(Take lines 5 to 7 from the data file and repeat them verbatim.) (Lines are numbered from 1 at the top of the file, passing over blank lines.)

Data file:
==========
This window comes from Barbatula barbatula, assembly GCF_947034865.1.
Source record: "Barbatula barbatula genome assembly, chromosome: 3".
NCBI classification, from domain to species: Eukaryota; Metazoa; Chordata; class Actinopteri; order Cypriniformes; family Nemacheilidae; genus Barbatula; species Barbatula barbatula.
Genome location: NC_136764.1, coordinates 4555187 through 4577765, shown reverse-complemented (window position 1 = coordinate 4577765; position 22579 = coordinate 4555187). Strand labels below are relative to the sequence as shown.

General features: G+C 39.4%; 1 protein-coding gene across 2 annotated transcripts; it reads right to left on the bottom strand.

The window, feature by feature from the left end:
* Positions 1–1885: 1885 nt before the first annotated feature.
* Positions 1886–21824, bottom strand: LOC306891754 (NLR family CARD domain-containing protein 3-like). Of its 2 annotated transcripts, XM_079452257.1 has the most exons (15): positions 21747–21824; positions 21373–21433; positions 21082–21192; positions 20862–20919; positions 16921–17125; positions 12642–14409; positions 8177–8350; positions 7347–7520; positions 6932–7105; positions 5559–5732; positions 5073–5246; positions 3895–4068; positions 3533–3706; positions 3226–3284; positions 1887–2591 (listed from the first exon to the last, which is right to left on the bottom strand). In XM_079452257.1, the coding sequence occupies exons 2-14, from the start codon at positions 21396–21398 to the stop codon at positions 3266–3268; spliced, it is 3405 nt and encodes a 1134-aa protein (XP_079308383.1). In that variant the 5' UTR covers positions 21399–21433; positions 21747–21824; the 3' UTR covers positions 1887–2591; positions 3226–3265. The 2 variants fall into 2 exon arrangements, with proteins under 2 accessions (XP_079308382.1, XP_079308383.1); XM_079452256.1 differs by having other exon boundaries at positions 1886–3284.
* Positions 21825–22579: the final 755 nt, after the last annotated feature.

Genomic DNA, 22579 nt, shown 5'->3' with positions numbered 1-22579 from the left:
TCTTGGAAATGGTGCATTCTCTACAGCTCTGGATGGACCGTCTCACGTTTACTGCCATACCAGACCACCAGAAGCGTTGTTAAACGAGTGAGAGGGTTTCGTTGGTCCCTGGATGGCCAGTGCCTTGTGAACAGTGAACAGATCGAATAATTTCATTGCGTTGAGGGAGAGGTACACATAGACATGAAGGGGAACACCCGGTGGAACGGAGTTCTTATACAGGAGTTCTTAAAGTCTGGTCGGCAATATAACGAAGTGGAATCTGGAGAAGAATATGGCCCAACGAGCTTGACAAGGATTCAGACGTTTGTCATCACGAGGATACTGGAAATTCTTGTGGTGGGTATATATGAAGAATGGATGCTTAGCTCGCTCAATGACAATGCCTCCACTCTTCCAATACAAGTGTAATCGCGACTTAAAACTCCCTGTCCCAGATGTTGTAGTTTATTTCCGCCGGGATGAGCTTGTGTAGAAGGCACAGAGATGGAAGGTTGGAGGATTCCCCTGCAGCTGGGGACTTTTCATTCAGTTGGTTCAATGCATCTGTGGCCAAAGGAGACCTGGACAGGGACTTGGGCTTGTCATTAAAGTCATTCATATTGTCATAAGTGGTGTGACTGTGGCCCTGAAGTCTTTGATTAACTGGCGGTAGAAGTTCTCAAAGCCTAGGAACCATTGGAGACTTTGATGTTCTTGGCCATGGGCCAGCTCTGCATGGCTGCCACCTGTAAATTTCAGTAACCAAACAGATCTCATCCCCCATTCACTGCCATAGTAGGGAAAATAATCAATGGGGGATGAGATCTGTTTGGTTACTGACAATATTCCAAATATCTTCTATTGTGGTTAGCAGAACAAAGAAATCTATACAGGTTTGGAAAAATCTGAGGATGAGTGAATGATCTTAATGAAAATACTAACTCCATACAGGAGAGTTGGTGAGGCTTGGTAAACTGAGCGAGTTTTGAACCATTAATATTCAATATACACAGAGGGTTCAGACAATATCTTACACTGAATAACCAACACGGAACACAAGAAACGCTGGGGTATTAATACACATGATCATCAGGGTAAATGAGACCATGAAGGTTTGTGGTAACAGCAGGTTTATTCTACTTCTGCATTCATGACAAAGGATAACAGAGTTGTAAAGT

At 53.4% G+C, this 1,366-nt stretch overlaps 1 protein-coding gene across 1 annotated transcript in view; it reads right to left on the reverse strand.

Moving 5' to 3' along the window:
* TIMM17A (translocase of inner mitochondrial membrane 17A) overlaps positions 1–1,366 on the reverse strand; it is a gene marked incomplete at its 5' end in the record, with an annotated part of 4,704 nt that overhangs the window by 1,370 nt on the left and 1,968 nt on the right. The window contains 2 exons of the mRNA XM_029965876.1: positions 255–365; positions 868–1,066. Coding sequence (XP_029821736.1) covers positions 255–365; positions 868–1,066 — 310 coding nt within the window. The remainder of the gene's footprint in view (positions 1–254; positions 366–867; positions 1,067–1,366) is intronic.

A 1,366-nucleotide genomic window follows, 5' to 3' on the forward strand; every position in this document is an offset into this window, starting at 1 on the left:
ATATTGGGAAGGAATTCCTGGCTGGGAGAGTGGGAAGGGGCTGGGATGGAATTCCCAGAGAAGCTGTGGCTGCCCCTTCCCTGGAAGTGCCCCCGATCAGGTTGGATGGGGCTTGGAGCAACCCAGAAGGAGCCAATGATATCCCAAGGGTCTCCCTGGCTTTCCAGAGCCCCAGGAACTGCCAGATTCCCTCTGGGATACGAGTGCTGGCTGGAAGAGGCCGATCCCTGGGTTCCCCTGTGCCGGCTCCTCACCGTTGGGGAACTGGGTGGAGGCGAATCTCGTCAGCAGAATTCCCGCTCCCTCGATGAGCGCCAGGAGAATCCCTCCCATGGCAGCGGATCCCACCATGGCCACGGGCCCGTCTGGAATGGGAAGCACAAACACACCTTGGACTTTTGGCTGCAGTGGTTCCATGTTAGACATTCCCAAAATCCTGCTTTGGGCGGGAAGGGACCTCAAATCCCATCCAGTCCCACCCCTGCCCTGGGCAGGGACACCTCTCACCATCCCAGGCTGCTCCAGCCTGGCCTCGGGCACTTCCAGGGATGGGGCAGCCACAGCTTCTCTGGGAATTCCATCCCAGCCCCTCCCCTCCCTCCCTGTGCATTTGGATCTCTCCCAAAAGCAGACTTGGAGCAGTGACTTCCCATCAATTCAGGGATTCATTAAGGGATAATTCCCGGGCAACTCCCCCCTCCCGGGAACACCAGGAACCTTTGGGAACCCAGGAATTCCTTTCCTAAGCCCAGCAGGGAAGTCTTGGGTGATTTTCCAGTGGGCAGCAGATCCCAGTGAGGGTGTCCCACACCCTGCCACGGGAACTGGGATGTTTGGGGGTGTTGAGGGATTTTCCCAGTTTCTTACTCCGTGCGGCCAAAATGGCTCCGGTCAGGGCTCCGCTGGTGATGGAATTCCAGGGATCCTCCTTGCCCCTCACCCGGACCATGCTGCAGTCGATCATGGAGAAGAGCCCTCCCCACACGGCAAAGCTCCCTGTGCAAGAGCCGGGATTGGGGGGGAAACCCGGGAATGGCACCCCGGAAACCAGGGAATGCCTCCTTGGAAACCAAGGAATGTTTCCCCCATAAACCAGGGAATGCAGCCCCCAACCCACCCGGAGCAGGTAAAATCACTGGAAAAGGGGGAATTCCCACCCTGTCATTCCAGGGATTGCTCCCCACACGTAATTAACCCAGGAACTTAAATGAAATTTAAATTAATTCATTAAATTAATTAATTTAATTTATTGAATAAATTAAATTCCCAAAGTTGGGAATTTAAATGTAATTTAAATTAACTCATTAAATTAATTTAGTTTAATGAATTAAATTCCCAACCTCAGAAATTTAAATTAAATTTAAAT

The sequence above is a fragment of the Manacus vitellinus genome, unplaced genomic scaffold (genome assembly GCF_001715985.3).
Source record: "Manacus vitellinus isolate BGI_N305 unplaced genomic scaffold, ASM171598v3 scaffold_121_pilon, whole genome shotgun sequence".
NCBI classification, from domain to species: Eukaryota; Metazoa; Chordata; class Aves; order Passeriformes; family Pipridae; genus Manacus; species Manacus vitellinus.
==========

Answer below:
General features: G+C 39.4%; 1 protein-coding gene across 2 annotated transcripts; it reads right to left on the bottom strand.

The window, feature by feature from the left end:
* Positions 1–1885: 1885 nt before the first annotated feature.